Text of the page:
Thursday, September 09, 2010

2010 Travel Notes #17: Winding-down in Greece

On an overcast and drizzly Wednesday prior to my Friday departure, I set out to visit two monasteries--that of St. Arsenios the Cappadocian, and the new Soumela Monastery. Both destinations represented a bit of unfinished business from earlier trips. Soon after my chrismation in 2005, my priest suggested I read the biography of St. Arsenios the Cappadocian by Elder Paisios. I found his story a compelling one and have since recommended the book to others. St. Arsenios labored for decades in Farasa, his remote village of the far fringes of Cappadocia. In the population exchange of 1923, they were all deported to Greece. St. Arsenios shepherded his flock safely there, but prophesied that he would die 40 days after their arrival, which in fact did occur. Interestingly, St. Arsenios was the spiritual advisor to the family of Elder Paisios, and baptized him as an infant.

In 2006, I traveled in central Turkey, and sought out the old village of St. Arsenios. This took some doing, as Farasa was quite remote. My account of that visit can be found here. In recent years, a monastery has been constructed about 60 miles east of Thessaloniki, and the relics of St. Arsenios have been moved there. I located the site without undue difficulty, but discovered it to be locked-up, with no entry within the walls possible. And so, I had to turn around and retrace my steps. I was disappointed, to be sure, but thought no more of it. Monasteries are not, or should not be, tourist attractions. If one is locked, I am sure there are good reasons for that.

My other destination was the new Soumela Monastery, located past Veria, in the opposite direction from Thessaloniki. The original Soumela Monastery is in the mountains of Pontus, southeast of Trabzon (old Trebizon.) I visited there in 2006. The old monastery is truly one of the wonders of Turkey, or anywhere else, for that matter. The buildings seem to hang to the side of the cliff and appear to float in the low-lying clouds so characteristic of the region. Sumela was founded in the late 4th-century and enjoyed a continuous existence up until the population exchange of 1923, when the Turkish government closed the site and banished the monks to Greece. Through the years, old Sumela suffered mightily from neglect and vandalism. But in the last decade or so, Turkey has awakened to the tourist potential of these ancient Christian sites. Now a national park, Sumela receives a steady stream of visitors--Muslim and Christian alike--who work their way up the misty trail to the monastery.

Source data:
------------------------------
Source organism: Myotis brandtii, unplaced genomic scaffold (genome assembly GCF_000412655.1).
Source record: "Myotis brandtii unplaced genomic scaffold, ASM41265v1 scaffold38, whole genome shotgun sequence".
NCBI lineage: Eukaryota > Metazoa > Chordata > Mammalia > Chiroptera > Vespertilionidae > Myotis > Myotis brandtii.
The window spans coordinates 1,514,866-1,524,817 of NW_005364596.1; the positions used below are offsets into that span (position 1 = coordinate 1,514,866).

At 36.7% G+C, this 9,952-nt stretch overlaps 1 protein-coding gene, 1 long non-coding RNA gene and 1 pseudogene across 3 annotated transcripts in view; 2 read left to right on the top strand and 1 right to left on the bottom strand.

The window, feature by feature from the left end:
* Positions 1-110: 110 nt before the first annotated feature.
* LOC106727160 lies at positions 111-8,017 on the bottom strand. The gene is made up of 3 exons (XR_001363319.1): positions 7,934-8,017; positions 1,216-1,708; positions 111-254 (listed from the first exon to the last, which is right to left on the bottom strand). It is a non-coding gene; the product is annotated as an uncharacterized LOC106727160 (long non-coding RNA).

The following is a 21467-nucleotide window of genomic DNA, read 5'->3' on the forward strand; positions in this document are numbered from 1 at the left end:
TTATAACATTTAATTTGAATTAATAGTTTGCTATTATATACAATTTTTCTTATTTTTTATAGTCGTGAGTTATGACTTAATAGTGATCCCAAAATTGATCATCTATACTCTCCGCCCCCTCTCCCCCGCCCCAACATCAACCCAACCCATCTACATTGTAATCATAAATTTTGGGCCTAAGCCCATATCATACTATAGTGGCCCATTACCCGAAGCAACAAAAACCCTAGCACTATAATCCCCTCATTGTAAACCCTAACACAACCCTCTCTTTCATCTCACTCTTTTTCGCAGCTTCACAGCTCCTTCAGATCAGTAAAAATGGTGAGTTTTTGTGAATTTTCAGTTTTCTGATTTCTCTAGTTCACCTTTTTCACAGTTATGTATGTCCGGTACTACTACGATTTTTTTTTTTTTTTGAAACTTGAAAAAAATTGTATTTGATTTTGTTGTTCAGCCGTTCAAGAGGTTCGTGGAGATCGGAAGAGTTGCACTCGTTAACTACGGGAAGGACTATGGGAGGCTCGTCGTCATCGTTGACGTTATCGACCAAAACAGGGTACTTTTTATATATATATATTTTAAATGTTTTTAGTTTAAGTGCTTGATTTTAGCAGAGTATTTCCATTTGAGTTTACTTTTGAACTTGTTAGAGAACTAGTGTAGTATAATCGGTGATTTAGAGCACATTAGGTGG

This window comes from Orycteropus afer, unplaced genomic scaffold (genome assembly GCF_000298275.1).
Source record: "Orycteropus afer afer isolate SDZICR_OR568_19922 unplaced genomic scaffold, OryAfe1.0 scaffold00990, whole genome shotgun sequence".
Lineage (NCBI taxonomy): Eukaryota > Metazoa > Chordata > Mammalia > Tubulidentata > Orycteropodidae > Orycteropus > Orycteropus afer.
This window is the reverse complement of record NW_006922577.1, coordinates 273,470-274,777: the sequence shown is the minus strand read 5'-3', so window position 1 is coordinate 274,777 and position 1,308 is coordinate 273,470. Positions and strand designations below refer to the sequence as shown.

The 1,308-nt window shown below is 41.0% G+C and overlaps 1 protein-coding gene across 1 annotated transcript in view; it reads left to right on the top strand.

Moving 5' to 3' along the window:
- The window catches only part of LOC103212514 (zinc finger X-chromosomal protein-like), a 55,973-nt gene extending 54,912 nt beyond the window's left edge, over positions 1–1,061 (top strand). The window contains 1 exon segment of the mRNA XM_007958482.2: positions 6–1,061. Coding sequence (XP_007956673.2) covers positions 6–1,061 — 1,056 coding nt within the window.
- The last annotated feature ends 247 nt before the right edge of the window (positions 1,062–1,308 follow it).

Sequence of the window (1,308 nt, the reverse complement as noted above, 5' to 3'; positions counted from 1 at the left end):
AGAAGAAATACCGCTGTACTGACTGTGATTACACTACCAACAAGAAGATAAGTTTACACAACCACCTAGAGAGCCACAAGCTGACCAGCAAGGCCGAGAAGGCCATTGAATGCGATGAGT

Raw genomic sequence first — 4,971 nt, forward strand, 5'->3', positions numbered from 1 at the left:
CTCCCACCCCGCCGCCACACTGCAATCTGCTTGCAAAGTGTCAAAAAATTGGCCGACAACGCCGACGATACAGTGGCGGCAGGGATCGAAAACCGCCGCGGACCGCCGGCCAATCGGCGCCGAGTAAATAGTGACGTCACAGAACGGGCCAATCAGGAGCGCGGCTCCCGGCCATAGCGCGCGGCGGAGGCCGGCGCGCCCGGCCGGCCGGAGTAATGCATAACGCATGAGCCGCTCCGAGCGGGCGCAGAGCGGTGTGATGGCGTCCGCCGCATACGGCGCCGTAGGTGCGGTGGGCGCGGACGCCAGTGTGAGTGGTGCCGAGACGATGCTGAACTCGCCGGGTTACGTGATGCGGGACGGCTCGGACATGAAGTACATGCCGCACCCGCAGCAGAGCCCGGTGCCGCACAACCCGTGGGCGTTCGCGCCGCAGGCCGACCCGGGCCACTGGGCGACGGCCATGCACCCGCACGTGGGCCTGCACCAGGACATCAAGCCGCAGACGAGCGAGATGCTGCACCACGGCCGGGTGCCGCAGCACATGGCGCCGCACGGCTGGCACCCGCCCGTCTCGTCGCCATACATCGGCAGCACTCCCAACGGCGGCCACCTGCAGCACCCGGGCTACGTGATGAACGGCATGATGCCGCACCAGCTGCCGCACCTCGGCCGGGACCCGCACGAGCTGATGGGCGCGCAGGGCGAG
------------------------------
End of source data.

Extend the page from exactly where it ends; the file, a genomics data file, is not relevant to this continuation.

Sumela has recently been in the news. The Turkish government permitted the Ecumenical Patriarch to celebrate a Litury at the monastery on August 15th. Clearly done with an eye towards public opinion in the West, this is a small bone indeed to be thrown to the put-upon Orthodox Christian remnant in Turkey. But, Christian worship has been permitted in a few other old churches in Anatolia within the last year. The list of grievances is still lengthy, Halki is still closed, and the long-standing problems with the government are still unresolved. This may, however, signal a glacial softening of attitudes, both officially and within Turkish society in general. We shall see. (The best and most comprehensive coverage I have seen of the event is John's post at Mystogogy blog, here.)